For what it’s worth, Frazier has provided above-average run production with a good glove for the past few seasons. He’s also walked quite more this season than he had in his entire career. Next year will be his age-32 season so he’s presumably got few more years of keeping up current level of performance. So far with the Yankees, Frazier’s had a .803 OPS. That figure would be the highest by a non-A-Rod Yankee third baseman since… 2002 Robin Ventura (.826 OPS). Boy, that’s awhile ago.

4. Joe Girardi was recently asked about kneeling during the national anthem, Donald Trump’s comments on the NFL players, and whether he would visit the White House if the Yankees were to win the World Series. If you don’t live under the rock, you know the deal. Randy Miller of NJ.com wrote an article about it and Girardi, I think, played it as safe as he can.

“It’s not something that I would choose to do,” Girardi said Sunday before the Yankees’ game with the Toronto Blue Jays. “It’s my opinion. I’m entitled to my opinion and others are entitled to their own opinion. There’s going to be a lot of things in this world that you may not agree with. I think it’s a player’s right. That’s the country we live in. It’s a player’s right. You don’t necessarily have to agree with it, but it’s what people do.”

Girardi never really struck me as a hugely political guy and he probably was instructed by the front office to “say the right things.” That could mean a lot of different things. But from what I can decipher, it seems like he worded his statement in a way that would not incite loud reactions from the both sides. It just sounded like a “let’s get this question over with and talk about baseball” kind of thing. This quote, in particular, really struck me as one that reflected his tone: “Those are my personal reflections and I’m not going to necessarily dive into it because that just opens up a huge can of worms and allows you to write stories for weeks.”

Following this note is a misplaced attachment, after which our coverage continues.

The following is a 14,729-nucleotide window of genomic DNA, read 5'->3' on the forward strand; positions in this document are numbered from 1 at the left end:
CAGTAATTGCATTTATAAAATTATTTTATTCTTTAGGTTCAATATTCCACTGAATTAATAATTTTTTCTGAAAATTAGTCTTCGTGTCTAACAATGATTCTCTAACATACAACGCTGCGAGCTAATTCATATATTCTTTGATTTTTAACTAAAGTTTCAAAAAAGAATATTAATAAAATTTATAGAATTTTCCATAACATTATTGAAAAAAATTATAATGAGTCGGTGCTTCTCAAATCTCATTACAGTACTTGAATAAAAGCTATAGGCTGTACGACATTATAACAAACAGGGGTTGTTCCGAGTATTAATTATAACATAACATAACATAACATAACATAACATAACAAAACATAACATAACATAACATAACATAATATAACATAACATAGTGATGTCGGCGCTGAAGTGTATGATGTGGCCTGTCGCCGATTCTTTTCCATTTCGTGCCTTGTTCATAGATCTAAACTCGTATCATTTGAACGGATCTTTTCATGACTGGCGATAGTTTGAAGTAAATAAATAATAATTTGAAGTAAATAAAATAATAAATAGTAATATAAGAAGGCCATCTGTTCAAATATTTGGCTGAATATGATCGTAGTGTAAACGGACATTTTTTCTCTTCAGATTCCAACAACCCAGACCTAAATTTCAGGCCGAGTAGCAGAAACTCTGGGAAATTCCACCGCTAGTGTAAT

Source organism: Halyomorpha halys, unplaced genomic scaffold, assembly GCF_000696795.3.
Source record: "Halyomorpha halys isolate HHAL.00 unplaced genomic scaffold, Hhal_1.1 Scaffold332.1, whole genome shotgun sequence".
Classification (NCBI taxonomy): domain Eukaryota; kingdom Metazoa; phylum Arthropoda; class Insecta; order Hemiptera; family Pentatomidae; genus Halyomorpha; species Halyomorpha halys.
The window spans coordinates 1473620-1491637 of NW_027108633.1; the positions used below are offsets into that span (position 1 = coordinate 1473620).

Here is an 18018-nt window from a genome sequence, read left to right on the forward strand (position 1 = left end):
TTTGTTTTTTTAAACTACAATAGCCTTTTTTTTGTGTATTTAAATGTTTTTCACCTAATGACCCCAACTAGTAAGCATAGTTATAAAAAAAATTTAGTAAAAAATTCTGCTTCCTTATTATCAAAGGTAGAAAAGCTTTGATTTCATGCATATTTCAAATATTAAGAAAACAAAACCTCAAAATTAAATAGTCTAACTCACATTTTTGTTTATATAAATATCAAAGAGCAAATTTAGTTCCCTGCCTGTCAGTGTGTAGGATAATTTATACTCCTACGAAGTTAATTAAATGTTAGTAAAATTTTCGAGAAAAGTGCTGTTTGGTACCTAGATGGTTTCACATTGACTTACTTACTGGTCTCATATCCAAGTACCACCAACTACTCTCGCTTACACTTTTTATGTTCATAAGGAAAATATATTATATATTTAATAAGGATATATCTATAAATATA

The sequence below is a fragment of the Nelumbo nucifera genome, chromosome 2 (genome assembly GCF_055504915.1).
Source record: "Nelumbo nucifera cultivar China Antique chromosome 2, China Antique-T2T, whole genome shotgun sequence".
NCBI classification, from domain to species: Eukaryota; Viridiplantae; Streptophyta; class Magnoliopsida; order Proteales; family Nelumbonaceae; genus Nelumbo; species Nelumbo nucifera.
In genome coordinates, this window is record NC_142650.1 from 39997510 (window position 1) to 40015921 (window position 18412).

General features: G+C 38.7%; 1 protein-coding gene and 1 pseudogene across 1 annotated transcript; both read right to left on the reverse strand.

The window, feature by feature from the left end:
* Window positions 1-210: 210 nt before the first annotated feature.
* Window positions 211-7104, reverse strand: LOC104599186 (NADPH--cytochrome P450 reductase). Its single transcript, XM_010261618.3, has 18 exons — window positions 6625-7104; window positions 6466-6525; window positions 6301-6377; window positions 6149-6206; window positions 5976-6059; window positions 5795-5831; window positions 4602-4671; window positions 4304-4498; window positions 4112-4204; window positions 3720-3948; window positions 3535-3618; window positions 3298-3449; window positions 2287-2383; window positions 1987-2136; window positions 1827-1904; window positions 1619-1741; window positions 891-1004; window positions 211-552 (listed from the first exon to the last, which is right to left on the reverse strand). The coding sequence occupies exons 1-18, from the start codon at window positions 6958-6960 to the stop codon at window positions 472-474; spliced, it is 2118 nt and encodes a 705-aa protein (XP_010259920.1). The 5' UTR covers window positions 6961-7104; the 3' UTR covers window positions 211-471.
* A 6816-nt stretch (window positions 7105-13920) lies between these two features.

I personally stand on the side of the players protesting. That being said, I would be disappointed if the Yankees choose to visit the White House if they win the 2017 World Series. I know CC Sabathia himself has said that he won’t go at all and it’s possible that he’s not alone in the Yankees on that side. However, it is easy to assume that the baseball locker room culture is not as racially diverse as the NFL teams, where team-wide protests took place Sunday. Chris Archer of the Rays has spoken out that he would not be comfortable voicing his opinion within his own clubhouse, which is a damn shame. Only 7.7 percent of all MLB players are African-Americans and, the odds are that they share the locker room with many players with conservative backgrounds. Gotta understand where Archer is coming from. That makes what Bruce Maxwell did much more gutsy and impressive.

Anyways, didn’t mean to get too political here. Politics have been a big part of my life since I first moved to U.S. so it’s hard not to think about societal + sports concerns. And, as you could tell from this past NFL Sunday, these two subjects really do go hand-on-hand, whether you like it or not.

(Rob Carr/Getty Images)
(Rob Carr/Getty Images)

5. Alright, something lighter here. You can make a case for AL MVP for any of these five guys right now: Aaron Judge, Jose Altuve, Chris Sale, Mike Trout and Jose Ramirez. Besides Trout, all of them play for a playoff-bound team and have been playing some of the best baseball of their lives. From what I can gather though, it looks like it could come down to a Altuve-Judge match. Trout, the best player of this generation, is posting career-high peripherals but that missed time from thumb injury is really going to hurt his case. Ramirez is putting up stupendous numbers but his basic stats aren’t strong as Judge or Altuve’s. Chris Sale is the current fWAR leader in all of the baseball but his hype train has slowed down a bit in the second half and it became unclear if he would even win the AL Cy Young Award. (Corey Kluber really, really stepped it up as of late, didn’t he? You could also make an MVP case for the Indians righty as well.) Altuve and Judge both get love for their basic and sabermetric stats and seem like the two strongest candidates for the 2017 AL MVP award. Depends on what metric you look at, they’ve both been productive in almost equal way – just in different manners. Judge, as you know, hits for massive power, a decent average, strikes out a lot, etc., and Altuve is a Swiss Army knife kind of guy who hits for high average, plays scrappy defense, steals bases, etc. Unfortunately for Judge, his two-month cold streak will seem to work against him. He went from a clear MVP favorite hitting .330/.440/.700~ish in early-July to .270/.410/.570 by early-September. That’s still a great line! But during that period, from July 8 to September 9 (53 games), Judge hit for a .186 average, 9 HRs and struck out 84 times. And you know some writer are going to reference that when they write to explain their MVP votes.